Having spent a third of my life on active service with NATO, and having been on the ground in the Pakistan/Afghanistan area during the 1980s, I claim a personal right of reply to Mr. Gates, who is himself no expert on guerrilla warfare and insurgency. (He is, like Condoleezza Rice, an expert on the former USSR and was repeatedly criticised for concocting evidence to show that the Soviet Union was stronger than it actually was.)
The North Atlantic Treaty Organisation (NATO) was established with the signing of the North Atlantic Treaty in Washington, D.C. on April 4th, 1949. This document was again based on (and an extension of) the Treaty of Brussels, signed in the Belgian capital on March 17th, 1948. Both treaties have the same purpose: to establish a strong defence and security structure for Europe and the North Atlantic region (including the USA and Canada). In the text of the treaties it says quite clearly:
The Parties of NATO agree that an armed attack against one or more of them in Europe or North America shall be considered an attack against them all. Consequently they agree that, if such an armed attack occurs, each of them, in exercise of the right of individual or collective self-defence, will assist the Party or Parties being attacked, individually and in concert with the other Parties, such action as it deems necessary, including the use of armed force, to restore and maintain the security of the North Atlantic area.There is no mention of Asia or other continents and areas in the North Atlantic Treaty and also no passage that declares NATO an auxiliary force of the USA, earmarked to support her in her dubious foreign adventures.
Afghanistan happens to be part of Asia, and therefore is not part of NATO's area of action. It is also a fact that Afghanistan has never committed a single act of aggression against any of the 26 member states of NATO. So why are NATO troops fighting in the South of Afghanistan and are functioning as occupation and garrison forces in the North of that country?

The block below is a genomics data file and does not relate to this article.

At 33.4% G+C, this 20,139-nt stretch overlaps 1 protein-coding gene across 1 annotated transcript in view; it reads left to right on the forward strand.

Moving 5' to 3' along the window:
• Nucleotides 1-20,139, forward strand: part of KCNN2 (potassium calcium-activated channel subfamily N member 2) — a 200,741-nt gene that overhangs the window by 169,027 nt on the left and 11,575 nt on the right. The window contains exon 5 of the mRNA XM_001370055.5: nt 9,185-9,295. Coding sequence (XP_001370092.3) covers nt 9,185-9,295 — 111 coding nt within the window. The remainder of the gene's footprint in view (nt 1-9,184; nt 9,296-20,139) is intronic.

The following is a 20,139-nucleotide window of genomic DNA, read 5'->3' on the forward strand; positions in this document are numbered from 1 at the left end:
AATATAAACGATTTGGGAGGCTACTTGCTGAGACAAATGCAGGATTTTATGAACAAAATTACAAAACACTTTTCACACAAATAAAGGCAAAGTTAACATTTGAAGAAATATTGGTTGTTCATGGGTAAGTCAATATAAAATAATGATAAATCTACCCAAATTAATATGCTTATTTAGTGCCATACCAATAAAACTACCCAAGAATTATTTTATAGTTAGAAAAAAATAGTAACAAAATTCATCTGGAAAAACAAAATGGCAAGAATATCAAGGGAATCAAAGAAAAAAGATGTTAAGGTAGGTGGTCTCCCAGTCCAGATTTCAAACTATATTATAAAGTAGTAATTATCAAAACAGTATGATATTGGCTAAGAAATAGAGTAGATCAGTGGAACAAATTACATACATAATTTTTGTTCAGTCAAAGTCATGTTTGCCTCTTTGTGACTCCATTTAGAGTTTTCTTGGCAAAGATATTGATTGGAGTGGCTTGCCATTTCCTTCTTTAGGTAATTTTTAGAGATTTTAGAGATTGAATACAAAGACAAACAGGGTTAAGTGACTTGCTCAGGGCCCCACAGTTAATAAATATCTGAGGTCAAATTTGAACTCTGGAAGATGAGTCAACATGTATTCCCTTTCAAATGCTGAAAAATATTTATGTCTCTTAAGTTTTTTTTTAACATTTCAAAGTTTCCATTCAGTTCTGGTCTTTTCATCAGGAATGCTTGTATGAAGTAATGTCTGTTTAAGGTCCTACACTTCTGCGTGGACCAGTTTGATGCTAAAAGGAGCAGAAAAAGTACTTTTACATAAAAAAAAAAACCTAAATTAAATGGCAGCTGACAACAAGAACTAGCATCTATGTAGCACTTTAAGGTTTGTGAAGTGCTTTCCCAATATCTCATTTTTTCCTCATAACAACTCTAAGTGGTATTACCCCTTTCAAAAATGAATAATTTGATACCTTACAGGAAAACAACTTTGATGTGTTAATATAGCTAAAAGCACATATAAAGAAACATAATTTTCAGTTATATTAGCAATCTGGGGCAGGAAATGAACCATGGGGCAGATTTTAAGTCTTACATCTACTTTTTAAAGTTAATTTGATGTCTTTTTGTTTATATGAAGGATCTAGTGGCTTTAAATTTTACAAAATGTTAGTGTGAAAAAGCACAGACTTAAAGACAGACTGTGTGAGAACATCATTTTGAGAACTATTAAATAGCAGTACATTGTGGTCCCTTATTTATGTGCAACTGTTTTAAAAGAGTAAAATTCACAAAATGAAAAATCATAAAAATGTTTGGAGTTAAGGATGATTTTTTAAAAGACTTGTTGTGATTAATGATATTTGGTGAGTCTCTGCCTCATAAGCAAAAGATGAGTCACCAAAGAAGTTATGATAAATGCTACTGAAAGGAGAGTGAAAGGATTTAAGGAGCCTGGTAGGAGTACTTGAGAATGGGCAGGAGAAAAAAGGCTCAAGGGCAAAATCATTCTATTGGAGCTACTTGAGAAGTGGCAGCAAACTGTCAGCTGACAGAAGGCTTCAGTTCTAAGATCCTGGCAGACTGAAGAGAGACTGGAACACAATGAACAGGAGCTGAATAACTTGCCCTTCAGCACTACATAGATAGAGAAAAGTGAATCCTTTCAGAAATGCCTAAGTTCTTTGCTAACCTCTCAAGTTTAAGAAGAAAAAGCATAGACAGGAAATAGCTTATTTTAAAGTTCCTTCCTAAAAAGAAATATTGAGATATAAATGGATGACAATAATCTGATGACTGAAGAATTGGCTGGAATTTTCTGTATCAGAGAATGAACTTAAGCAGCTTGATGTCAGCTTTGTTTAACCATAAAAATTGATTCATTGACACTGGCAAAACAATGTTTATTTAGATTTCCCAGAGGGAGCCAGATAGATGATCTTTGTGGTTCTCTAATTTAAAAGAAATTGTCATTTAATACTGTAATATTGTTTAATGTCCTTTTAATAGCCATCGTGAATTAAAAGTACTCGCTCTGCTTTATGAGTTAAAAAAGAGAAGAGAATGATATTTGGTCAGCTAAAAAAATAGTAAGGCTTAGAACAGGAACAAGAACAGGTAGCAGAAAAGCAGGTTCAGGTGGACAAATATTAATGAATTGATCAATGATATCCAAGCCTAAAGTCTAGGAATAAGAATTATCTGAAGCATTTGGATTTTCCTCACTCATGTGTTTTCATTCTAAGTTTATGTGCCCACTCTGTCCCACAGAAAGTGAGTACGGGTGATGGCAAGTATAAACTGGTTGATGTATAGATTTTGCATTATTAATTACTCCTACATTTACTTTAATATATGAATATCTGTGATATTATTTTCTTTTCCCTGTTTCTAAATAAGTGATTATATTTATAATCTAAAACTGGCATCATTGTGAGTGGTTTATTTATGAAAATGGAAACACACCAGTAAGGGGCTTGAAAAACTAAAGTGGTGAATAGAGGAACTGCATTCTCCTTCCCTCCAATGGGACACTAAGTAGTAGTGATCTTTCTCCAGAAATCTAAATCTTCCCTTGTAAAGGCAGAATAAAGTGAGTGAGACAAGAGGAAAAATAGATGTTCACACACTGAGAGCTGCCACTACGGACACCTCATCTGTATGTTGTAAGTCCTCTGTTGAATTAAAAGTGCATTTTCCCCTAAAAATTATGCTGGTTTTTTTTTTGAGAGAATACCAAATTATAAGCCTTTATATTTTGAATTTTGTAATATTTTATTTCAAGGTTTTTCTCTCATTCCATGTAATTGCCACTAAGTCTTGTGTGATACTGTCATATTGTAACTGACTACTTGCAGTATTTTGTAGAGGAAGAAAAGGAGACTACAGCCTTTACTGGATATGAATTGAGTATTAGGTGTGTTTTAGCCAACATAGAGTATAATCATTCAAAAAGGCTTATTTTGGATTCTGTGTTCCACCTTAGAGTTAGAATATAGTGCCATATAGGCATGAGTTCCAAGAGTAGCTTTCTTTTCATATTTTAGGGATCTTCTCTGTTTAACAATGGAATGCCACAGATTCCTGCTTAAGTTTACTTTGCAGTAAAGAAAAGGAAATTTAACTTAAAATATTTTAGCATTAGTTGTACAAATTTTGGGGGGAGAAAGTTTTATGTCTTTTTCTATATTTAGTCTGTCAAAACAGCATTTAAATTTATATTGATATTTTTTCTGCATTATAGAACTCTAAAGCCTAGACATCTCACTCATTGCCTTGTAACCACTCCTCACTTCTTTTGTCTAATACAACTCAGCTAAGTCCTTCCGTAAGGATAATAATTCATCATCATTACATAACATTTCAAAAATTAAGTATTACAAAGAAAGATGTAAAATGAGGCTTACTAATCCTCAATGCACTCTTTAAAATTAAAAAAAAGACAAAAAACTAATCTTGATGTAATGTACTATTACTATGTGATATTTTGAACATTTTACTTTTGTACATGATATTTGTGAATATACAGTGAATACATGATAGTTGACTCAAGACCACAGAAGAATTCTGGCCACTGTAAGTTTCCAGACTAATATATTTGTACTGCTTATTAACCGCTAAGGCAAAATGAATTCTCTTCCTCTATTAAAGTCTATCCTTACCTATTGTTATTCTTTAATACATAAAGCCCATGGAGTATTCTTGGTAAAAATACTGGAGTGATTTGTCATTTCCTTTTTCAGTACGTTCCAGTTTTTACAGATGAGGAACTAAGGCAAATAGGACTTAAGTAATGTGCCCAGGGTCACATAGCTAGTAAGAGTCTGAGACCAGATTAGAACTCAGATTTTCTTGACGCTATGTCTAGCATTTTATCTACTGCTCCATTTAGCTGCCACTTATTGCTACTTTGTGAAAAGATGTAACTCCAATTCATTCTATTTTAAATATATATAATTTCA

Like so many things in recent years it all is a result of "9/11" and the irrational and aggressive policy on which the Bush administration embarked ever since that day. George W. Bush blamed the terror acts of September 11th, 2001 - without giving so far any evidence whatsoever - on a group called "Al-Qaeda" (which means in Arabic the base) of which hardly anyone outside the professional intelligence community had ever even heard of before.
Those familiar with the matter knew that this group had been formed by the CIA in the 1980s as an Islamic frontline organisation for its own covert operations against the Soviets in Afghanistan. (The recently released film Charlie Wilson's War gives an interesting insight how this came all about.)
When Al-Qaeda's leader Abdullah Yusuf Azzam died in November 1989, he was replaced by the 42-year-old economist and CIA agent Osama bin Muhammad bin 'Awad bin Laden, son of a rich Saudi trader with close ties to the Saudi Royal Family. (The Bin Laden family has also long-established oil business contacts with the Bush family of Texas.)
As George W. Bush claimed that Afghanistan, by then freed from Russian occupation and ruled by the radical Islamic Taliban regime (which has its origins in a Pakistani education movement, formed also to strengthen the fight against the Soviets and partly financed by Saudi Arabia and the USA), was "sheltering Al-Qaeda on its territory" he held the poor and underdeveloped Asian country - known in ancient times as Bactria - responsible for the events of "9/11". Once again no evidence was provided by the White House, but massive US pressure bullied the NATO council to interpret "9/11" as "an attack on a member state". With this political carte blanche in his pocket, George W. Bush decided to invade Afghanistan and, as the attacked party, the USA asked NATO for political and military assistance.